Aphids are very small and cannot often be seen with the naked eye. However, they nest under the leaves and sheath of your plant.

– How To Identify an Aphid Infestation?

  • The first sign of an aphid attack will be yellow spots appearing on the leaves of the affected plant, especially on the lower sides.
  • The leaves will then begin to dry and shrivel up. They also increase in discoloration.
  • When the infestation persists, the leaves also begin to fall one by one. 

– Mealybugs

Mealybugs are another type of insect that is quite common in this plant. Unlike aphids, they are larger in size and can be seen with the naked eye, however, you can see them lurking about with your own two eyes.

– How To Identify a Mealybug Infestation?

  • Mealybugs suck sap from the plant. As a result, the Philodendron sharoniae leaves become weak and start turning yellow. 
  • This weakness also causes the plant to suffer from stunted growth.
  • Mealybugs secrete a substance called honeydew on the surface of the leaves. You can feel this sticky substance on the leaves by touching them.
  • Honeydew also traps fungal spores and hyphae which leads to a superimposed fungal infection on the already weakened plant.

– How To Treat Pests 

Treat pests by getting rid of them manually and then employing natural or chemical measures.

– Wash the Plant Thoroughly 

The most important thing is to wash the plant infested with pests with utmost care. Use an insecticidal soap for additional effect. This will remove most of the insects anyways.

Some bugs that are stuck tightly to the plant will need to be properly scrubbed off using a toothbrush or a cotton roll.

– Use Natural Remedies

Using 20 percent vinegar with water and then spraying it on the affected plant will get rid of these pests over time. Applying neem oil to the affected leaves as well as the colonies of pests will also kill mealybugs and aphids, apply the oil using a Q-tip or a cotton roll.

Another home remedy is washing the plant using bicarbonate mixed water. Use ordinary baking soda as the source of bicarbonate.

– Use Chemical Insecticides 

Only resort to chemical insecticides when you feel as if natural remedies aren’t working effectively enough. Spray mild to moderate insecticides on the affected plant according to the manual’s instructions.

– Cold Shock

Below 50 degrees Fahrenheit, this plant undergoes what is called a cold or frost shock. The area of the leaves between the veins develops large blotches that are dark green or brown in color. If not moved to a warmer place promptly, these leaves will die and fall off.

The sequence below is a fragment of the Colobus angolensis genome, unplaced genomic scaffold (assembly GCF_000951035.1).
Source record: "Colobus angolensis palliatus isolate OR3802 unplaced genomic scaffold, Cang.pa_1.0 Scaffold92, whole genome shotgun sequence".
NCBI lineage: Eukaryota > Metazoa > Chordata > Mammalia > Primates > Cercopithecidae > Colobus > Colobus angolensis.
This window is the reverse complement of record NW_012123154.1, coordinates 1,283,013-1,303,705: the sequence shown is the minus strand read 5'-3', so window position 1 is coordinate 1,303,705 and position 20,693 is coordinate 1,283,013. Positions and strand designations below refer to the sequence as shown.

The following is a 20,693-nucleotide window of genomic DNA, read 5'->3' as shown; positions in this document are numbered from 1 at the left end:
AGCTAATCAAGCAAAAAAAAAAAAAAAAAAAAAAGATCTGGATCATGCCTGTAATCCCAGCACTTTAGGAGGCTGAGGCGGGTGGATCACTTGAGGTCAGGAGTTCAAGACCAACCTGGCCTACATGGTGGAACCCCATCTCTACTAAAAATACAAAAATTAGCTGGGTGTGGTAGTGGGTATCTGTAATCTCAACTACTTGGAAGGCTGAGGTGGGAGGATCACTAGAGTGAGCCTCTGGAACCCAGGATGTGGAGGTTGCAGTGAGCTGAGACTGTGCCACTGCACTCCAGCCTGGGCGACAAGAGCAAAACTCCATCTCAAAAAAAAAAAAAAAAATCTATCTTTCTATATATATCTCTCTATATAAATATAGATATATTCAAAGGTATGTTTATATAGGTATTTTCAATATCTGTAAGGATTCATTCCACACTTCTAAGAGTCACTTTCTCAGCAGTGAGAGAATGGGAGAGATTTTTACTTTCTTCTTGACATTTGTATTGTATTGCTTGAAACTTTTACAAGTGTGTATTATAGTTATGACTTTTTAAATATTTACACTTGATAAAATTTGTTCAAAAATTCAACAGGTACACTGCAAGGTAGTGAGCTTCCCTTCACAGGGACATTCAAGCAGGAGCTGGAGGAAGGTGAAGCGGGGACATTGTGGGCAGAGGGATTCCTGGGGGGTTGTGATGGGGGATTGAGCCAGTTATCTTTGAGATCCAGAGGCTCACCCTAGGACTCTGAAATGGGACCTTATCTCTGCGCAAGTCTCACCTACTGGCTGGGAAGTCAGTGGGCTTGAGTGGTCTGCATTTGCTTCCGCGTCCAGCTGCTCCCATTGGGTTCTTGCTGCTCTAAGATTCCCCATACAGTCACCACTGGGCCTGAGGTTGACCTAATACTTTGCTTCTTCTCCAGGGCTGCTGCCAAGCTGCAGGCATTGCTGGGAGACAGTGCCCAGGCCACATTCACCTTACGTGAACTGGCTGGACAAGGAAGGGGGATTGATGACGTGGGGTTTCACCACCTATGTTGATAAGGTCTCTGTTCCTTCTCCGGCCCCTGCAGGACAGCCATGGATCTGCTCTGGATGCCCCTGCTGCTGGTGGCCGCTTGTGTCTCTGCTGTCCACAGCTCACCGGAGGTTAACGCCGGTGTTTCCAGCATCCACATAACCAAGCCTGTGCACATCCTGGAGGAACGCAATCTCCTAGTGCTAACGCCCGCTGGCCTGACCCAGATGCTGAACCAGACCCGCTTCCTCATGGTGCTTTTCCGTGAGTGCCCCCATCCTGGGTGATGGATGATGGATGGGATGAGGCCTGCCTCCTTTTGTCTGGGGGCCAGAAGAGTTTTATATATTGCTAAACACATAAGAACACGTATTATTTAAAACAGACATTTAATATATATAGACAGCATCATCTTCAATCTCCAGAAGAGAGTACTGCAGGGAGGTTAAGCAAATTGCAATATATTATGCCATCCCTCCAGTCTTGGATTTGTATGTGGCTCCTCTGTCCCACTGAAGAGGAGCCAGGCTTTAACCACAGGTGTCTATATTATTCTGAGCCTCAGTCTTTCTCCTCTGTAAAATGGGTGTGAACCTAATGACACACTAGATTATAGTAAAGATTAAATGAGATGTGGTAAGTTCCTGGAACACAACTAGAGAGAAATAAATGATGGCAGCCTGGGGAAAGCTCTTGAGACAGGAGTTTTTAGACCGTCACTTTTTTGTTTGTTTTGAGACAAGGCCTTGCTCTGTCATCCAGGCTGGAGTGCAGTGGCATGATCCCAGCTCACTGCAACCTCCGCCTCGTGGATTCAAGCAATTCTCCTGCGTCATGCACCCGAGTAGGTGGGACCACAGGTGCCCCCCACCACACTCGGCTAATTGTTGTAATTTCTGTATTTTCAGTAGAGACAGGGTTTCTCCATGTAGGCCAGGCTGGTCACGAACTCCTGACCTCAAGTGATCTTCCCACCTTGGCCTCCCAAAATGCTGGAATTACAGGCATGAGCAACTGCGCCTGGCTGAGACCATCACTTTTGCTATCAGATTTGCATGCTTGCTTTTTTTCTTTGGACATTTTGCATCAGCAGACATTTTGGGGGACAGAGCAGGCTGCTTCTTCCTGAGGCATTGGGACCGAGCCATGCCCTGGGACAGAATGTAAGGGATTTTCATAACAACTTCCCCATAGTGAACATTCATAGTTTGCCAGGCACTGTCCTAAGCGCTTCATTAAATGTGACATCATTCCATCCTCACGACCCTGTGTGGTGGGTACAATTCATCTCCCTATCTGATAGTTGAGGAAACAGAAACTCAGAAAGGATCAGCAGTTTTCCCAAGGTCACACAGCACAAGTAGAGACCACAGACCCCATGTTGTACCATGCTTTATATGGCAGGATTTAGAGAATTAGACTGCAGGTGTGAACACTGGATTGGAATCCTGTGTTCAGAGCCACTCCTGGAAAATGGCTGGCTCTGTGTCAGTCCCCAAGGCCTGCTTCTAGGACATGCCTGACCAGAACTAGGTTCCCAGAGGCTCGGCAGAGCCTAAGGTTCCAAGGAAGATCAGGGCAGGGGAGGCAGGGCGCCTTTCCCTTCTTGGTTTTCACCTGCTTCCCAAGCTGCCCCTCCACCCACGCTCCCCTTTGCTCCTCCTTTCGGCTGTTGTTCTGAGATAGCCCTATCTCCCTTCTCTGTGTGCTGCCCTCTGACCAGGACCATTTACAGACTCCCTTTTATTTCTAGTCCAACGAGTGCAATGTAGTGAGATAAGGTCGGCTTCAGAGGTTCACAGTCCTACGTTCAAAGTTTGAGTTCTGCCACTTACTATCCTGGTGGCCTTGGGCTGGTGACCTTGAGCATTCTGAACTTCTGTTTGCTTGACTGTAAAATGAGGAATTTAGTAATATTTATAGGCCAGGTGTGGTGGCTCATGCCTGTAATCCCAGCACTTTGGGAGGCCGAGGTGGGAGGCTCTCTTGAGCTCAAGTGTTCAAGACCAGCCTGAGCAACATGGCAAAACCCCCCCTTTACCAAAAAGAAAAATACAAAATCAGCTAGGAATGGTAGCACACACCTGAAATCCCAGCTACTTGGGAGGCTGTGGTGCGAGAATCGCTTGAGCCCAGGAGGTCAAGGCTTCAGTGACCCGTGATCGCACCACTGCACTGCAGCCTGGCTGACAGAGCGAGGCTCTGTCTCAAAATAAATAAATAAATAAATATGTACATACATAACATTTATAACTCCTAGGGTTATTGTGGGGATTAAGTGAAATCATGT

– How To Prevent Cold Shock

  •  Maintain temperature above 65 degrees Fahrenheit around the Philodendron sharoniae plant all year round.
  • Don’t keep them near windows that remain open at night or in cold, air-conditioned rooms.
  • That is why we often say that a kitchen or bathroom is often the best place to keep these beauties!

FAQs

Learn the answers to some frequently asked questions regarding this plant in the upcoming section.

– Is There Any Difference Between Plants Grown in Ceramic Pots vs Plastic Pots?

Plants that are grown in ceramic pots experience their soil becoming dry quicker as compared to those grown in plastic pots. You will need to water these plants more often comparatively.

– When Should You Repot Philodendron Sharoniae?

When roots begin to come out of the edges of the pot and the drainage hole at the bottom, know that it is time to repot the plant. This happens when the plant outgrows its old pot and becomes root bound.

Note to wait till springtime to transport to a new pot as this is the time when the growth and survival potential of the plant is at its maximum.

Conclusion

Want a brief recap of everything we have learned so far? Then continue reading ahead.

  • Water the Philodendron sharoniae plant when even the top once inch of the soil becomes dry. You can either  or place the pot in a bucket or sink full of water.pour water from the top
  • This plant is grown indoors under artificial lights or bright, indirect sunlight. Maintain high temperatures at all times. During the day, above 65 degrees Fahrenheit and at night, above 60 degrees Fahrenheit.
  • Below 50 degrees Fahrenheit, this plant will undergo cold shock and begin to die. This is a heavy feeder and should be fertilized once a month from spring till fall. Even in winters, fertilize once every second month.
  • Propagate this plant using stem cuttings that are at least 3 to 6 inches long with multiple stem nodes, allow them to callus and then plant in brand new soil. Your plant has very chances of survival if it contracts the bacterial leaf spot disease. Discard such a plant appropriately.
  • Always be on the lookout for an aphid or mealybugs infestation. Try to treat first with natural remedies and then proceed to the use of chemical insecticides.

Using our complete guide given above, you will be able to grow Philodendron Sharoniae successfully at home. With only a little effort, this plant will grow exuberantly under low light and a regular watering and fertilizing schedule.